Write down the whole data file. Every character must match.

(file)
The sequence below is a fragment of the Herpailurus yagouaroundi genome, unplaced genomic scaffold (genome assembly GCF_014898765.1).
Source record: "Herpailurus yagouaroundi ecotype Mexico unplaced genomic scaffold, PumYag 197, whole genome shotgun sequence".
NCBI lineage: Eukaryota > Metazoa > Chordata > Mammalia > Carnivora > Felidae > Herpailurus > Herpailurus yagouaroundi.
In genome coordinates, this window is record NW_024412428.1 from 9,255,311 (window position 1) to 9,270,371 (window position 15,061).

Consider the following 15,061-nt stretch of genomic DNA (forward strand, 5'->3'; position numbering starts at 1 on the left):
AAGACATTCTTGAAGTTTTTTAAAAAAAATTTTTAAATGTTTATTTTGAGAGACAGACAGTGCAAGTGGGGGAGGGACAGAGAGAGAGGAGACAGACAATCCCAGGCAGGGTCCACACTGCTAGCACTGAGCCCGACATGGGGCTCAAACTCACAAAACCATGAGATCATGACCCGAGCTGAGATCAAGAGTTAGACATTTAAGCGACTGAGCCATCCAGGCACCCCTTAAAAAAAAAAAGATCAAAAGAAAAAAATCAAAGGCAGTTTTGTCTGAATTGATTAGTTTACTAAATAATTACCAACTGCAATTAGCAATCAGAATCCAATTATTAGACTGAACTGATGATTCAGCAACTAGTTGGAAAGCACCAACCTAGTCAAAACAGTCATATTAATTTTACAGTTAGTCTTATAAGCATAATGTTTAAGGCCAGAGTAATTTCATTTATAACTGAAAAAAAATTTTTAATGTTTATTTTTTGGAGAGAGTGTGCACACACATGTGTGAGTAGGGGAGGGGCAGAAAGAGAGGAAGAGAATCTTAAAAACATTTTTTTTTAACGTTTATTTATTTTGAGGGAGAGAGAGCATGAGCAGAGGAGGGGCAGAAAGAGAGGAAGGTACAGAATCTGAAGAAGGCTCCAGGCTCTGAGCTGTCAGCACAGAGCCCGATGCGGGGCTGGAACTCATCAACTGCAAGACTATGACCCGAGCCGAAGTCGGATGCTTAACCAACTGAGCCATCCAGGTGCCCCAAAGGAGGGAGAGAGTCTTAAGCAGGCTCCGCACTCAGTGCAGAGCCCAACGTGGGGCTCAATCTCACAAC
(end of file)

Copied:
The sequence below is a fragment of the Herpailurus yagouaroundi genome, unplaced genomic scaffold (genome assembly GCF_014898765.1).
Source record: "Herpailurus yagouaroundi ecotype Mexico unplaced genomic scaffold, PumYag 197, whole genome shotgun sequence".
NCBI lineage: Eukaryota > Metazoa > Chordata > Mammalia > Carnivora > Felidae > Herpailurus > Herpailurus yagouaroundi.
In genome coordinates, this window is record NW_024412428.1 from 9,255,311 (window position 1) to 9,270,371 (window position 15,061).

Consider the following 15,061-nt stretch of genomic DNA (forward strand, 5'->3'; position numbering starts at 1 on the left):
AAGACATTCTTGAAGTTTTTTAAAAAAAATTTTTAAATGTTTATTTTGAGAGACAGACAGTGCAAGTGGGGGAGGGACAGAGAGAGAGGAGACAGACAATCCCAGGCAGGGTCCACACTGCTAGCACTGAGCCCGACATGGGGCTCAAACTCACAAAACCATGAGATCATGACCCGAGCTGAGATCAAGAGTTAGACATTTAAGCGACTGAGCCATCCAGGCACCCCTTAAAAAAAAAAAGATCAAAAGAAAAAAATCAAAGGCAGTTTTGTCTGAATTGATTAGTTTACTAAATAATTACCAACTGCAATTAGCAATCAGAATCCAATTATTAGACTGAACTGATGATTCAGCAACTAGTTGGAAAGCACCAACCTAGTCAAAACAGTCATATTAATTTTACAGTTAGTCTTATAAGCATAATGTTTAAGGCCAGAGTAATTTCATTTATAACTGAAAAAAAATTTTTAATGTTTATTTTTTGGAGAGAGTGTGCACACACATGTGTGAGTAGGGGAGGGGCAGAAAGAGAGGAAGAGAATCTTAAAAACATTTTTTTTTAACGTTTATTTATTTTGAGGGAGAGAGAGCATGAGCAGAGGAGGGGCAGAAAGAGAGGAAGGTACAGAATCTGAAGAAGGCTCCAGGCTCTGAGCTGTCAGCACAGAGCCCGATGCGGGGCTGGAACTCATCAACTGCAAGACTATGACCCGAGCCGAAGTCGGATGCTTAACCAACTGAGCCATCCAGGTGCCCCAAAGGAGGGAGAGAGTCTTAAGCAGGCTCCGCACTCAGTGCAGAGCCCAACGTGGGGCTCAATCTCACAAC